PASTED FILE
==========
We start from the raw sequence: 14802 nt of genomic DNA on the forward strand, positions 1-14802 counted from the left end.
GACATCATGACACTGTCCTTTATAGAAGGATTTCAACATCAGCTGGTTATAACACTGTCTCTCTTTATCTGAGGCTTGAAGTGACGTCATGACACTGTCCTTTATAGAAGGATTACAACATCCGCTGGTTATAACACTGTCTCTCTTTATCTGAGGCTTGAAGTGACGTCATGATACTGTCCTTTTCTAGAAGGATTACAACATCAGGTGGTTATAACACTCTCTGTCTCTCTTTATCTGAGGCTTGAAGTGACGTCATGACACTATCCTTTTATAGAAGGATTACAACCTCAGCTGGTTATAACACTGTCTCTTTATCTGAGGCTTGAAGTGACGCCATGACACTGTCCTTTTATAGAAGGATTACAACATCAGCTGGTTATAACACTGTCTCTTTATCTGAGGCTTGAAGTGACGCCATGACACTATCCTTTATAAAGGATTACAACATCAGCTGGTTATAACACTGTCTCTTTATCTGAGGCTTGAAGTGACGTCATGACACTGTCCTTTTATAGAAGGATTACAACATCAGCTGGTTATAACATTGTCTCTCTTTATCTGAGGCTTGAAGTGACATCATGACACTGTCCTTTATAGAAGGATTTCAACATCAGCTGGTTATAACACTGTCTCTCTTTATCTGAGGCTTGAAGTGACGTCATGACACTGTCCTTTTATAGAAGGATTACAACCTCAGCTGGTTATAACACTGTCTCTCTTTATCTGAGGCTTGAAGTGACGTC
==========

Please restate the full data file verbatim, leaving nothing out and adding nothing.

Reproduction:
We start from the raw sequence: 14802 nt of genomic DNA on the forward strand, positions 1-14802 counted from the left end.
GACATCATGACACTGTCCTTTATAGAAGGATTTCAACATCAGCTGGTTATAACACTGTCTCTCTTTATCTGAGGCTTGAAGTGACGTCATGACACTGTCCTTTATAGAAGGATTACAACATCCGCTGGTTATAACACTGTCTCTCTTTATCTGAGGCTTGAAGTGACGTCATGATACTGTCCTTTTCTAGAAGGATTACAACATCAGGTGGTTATAACACTCTCTGTCTCTCTTTATCTGAGGCTTGAAGTGACGTCATGACACTATCCTTTTATAGAAGGATTACAACCTCAGCTGGTTATAACACTGTCTCTTTATCTGAGGCTTGAAGTGACGCCATGACACTGTCCTTTTATAGAAGGATTACAACATCAGCTGGTTATAACACTGTCTCTTTATCTGAGGCTTGAAGTGACGCCATGACACTATCCTTTATAAAGGATTACAACATCAGCTGGTTATAACACTGTCTCTTTATCTGAGGCTTGAAGTGACGTCATGACACTGTCCTTTTATAGAAGGATTACAACATCAGCTGGTTATAACATTGTCTCTCTTTATCTGAGGCTTGAAGTGACATCATGACACTGTCCTTTATAGAAGGATTTCAACATCAGCTGGTTATAACACTGTCTCTCTTTATCTGAGGCTTGAAGTGACGTCATGACACTGTCCTTTTATAGAAGGATTACAACCTCAGCTGGTTATAACACTGTCTCTCTTTATCTGAGGCTTGAAGTGACGTC